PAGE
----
You haven’t seen them in the headlines, but the Democrats running for the open Congressional seat representing the 1st District want you to know that they’re still out there campaigning.

Three Democrats announced their intention in 2009 to run against incumbent Henry Brown this November. When the Hanahan Republican dropped out of the race in January, a flood of fellow GOPers entered the race.

But the Dem field remains unchanged: Robert Burton, Robert Dobbs, and Dick Withington.

Burton, a Mt. Pleasant pilot and a member of the Air Force reserves, says the lack of increased interest from fellow Democrats is likely a recognition that there’s already a solid campaign in place.

“They look at my campaign and realize I’m a well-qualified person for the job,” he says.

Burton has been on the trail from Charleston to Myrtle Beach, as well as making visits to Washington, speaking with party leaders and local grassroots organizers.

Dobbs, a Pawleys Island resident, thinks some Democrats might be scared off by what awaits the winner in the general election.

“There’s a belief that a Democrat can’t win,” Dobbs says, particularly in the face of successful GOP brands like Thurmond or Campbell.

There may be some truth to that. In 2008, Democrat Linda Ketner lost in her challenge to Brown by less than five percent of the vote. But it’s hard to imagine that Democrats will see a stronger turnout in 2010.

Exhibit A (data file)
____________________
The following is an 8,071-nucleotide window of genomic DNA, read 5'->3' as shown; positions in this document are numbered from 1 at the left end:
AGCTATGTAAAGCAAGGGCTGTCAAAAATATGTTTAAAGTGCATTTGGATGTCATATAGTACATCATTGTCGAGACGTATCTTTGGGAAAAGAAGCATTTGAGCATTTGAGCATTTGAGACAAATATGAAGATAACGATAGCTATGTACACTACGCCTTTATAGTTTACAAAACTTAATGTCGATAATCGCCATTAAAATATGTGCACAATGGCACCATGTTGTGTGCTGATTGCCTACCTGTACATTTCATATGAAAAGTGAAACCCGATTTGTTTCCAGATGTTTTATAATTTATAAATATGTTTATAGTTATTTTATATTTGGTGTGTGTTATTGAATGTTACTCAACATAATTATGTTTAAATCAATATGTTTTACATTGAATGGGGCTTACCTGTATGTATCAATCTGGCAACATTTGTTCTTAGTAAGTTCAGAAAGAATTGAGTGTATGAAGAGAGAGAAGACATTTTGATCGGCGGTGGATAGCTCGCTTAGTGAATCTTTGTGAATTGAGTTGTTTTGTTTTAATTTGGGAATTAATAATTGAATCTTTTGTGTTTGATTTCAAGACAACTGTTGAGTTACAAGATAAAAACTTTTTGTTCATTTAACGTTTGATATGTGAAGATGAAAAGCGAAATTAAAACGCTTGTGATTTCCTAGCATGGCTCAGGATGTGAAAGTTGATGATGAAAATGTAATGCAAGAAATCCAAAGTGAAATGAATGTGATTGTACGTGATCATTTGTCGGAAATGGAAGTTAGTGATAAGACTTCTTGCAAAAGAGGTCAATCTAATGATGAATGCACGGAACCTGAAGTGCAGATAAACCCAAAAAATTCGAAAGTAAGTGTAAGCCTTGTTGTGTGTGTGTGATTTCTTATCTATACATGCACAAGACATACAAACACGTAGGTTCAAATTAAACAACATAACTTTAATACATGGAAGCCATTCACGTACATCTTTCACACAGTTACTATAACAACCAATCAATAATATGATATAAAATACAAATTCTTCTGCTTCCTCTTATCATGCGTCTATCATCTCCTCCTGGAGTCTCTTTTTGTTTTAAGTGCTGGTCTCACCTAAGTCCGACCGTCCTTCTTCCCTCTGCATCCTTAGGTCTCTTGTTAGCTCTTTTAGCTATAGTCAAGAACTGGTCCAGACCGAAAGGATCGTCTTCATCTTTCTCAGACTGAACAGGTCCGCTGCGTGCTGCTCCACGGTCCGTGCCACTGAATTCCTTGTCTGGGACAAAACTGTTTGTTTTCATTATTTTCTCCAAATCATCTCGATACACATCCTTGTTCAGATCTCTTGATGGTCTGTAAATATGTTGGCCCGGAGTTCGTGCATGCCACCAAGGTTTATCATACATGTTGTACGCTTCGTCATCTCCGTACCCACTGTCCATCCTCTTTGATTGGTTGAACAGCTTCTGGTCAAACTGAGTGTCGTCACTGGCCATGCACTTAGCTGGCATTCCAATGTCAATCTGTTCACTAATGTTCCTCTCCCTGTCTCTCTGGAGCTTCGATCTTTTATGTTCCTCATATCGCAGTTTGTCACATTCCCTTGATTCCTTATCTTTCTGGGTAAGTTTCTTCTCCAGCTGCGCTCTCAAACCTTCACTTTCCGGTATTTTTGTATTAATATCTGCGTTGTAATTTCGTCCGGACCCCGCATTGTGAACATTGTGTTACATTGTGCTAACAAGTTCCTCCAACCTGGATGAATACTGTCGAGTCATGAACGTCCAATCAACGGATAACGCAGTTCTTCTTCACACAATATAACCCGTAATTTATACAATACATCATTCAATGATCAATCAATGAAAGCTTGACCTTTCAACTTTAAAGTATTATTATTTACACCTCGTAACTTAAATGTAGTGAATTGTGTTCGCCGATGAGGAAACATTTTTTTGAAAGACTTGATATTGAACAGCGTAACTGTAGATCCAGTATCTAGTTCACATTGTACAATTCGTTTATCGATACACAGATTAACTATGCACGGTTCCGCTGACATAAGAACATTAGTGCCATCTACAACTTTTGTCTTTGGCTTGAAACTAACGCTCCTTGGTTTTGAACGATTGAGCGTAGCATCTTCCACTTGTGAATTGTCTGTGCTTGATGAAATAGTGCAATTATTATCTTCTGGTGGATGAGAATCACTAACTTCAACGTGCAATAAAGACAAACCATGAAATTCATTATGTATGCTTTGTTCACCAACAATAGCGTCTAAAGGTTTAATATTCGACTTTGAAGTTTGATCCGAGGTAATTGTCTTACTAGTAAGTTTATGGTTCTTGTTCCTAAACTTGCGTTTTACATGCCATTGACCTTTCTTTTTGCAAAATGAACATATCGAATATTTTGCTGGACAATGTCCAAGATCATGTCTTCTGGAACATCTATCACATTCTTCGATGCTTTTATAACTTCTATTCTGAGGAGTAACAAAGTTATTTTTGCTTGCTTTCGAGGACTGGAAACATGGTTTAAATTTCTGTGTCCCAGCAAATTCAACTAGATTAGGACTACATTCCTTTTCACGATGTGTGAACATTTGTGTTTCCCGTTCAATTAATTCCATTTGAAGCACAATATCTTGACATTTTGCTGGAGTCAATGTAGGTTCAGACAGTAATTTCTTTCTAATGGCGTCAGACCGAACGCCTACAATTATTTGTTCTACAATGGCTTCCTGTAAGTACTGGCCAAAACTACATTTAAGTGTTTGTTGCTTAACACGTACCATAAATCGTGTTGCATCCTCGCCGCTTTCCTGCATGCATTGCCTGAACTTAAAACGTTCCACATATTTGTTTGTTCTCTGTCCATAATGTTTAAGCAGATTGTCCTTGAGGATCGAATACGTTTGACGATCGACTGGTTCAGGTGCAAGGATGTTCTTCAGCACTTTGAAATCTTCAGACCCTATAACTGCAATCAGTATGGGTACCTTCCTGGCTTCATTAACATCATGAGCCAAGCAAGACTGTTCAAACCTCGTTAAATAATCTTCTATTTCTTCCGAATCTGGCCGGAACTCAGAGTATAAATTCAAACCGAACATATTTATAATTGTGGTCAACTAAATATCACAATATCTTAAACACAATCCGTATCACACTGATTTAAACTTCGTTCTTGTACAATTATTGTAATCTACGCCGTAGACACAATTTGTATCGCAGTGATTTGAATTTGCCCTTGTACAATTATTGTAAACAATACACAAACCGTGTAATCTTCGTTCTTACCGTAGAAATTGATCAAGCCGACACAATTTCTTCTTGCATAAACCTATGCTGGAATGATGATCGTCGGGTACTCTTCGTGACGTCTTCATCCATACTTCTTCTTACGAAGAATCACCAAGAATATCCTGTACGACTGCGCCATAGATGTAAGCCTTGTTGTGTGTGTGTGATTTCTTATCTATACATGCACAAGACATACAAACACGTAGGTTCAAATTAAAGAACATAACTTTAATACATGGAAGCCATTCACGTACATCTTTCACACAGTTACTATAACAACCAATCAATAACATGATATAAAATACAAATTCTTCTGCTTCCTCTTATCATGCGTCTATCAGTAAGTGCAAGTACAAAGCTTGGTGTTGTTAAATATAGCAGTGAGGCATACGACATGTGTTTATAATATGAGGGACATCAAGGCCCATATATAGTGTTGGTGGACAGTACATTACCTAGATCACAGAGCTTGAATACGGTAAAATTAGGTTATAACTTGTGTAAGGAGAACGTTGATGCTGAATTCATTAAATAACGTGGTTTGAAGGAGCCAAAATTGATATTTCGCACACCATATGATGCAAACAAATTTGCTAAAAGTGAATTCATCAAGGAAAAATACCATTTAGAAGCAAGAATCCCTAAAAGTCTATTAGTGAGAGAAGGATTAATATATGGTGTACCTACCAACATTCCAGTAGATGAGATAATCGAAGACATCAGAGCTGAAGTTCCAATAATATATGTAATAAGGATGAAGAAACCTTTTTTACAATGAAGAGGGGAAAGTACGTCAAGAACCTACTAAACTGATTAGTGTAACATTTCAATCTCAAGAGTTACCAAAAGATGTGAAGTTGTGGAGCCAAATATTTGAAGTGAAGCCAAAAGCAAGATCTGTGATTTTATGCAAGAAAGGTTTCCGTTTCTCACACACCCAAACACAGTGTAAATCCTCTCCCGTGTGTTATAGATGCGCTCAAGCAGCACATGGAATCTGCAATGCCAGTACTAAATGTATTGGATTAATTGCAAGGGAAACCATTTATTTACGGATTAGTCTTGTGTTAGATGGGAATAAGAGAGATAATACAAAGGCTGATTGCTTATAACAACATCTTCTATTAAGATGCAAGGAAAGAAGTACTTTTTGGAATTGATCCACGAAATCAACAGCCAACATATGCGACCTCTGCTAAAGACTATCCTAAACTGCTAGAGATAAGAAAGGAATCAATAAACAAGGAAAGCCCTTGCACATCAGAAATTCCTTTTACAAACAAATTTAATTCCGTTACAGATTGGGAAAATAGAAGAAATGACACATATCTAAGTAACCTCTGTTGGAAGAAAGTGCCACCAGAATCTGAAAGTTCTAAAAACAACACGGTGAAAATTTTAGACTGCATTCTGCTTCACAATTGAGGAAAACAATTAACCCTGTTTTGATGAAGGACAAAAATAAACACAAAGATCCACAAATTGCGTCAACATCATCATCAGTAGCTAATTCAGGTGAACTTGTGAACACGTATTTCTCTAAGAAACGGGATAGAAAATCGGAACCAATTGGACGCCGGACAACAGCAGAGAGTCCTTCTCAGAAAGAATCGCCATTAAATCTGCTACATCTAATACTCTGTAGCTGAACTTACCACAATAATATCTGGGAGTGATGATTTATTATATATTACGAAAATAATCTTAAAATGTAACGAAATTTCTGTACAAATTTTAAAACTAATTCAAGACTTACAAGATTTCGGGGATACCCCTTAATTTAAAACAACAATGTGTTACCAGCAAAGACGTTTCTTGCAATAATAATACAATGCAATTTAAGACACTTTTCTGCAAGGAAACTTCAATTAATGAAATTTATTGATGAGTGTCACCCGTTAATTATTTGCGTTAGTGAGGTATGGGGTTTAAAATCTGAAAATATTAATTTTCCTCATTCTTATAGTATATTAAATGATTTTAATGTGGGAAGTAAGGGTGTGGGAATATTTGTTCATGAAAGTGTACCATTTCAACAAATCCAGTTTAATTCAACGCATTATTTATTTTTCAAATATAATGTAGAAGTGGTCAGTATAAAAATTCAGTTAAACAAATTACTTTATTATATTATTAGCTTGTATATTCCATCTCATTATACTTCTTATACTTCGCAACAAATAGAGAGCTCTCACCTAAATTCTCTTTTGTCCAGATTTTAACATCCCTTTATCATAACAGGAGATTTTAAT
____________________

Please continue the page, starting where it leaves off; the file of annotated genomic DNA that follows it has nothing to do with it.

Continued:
That said, Republican Scott Brown’s Senate win in Massachusetts proves that voters can look beyond party labels. Dobbs says that a Democratic win is possible if a candidate works hard and gets the message out to voters.

Burton thinks the Republicans can provide a strong opponent, but he says he can win with a compelling military career and a focus on solving problems like jobs and education.

Tourism is a driving economic factor throughout the district. Charleston also has its port, area hospitals, and manufacturing successes with Boeing and wind turbine programs. But there’s little diversity in the Myrtle Beach economy.

Both Burton and Dobbs believe that a proposed interstate will be crucial to change that.

“Nobody is going to build a good production facility in Horry County until they have the infrastructure,” Burton says.

Dobbs also supports a commuter rail line running from Hilton Head to the Grand Strand as a way of making the region more accessible for tourists and as an avenue for employees to find work outside of their region.

Healthcare is going to be a continuing priority on the campaign trail. Dobbs supports a public option and says the Democrats need to do a better job explaining why it’s important in expanding coverage and reducing costs over the long term.

A priority for Burton will be reaching compromises on difficult issues like healthcare in the face of a Congress that’s more partisan than ever.

“My impression of Washington was that things don’t happen in D.C. unless there are compromises,” he says.

Both candidates have been hitting the campaign trail non-stop on the way to the June primary.

Dobbs spent time riding the bus in Myrtle Beach to hear voter concerns.

“It’s not just about talking to Democratic political activists,” he says.

Dick Withington did not return a call seeking an interview.

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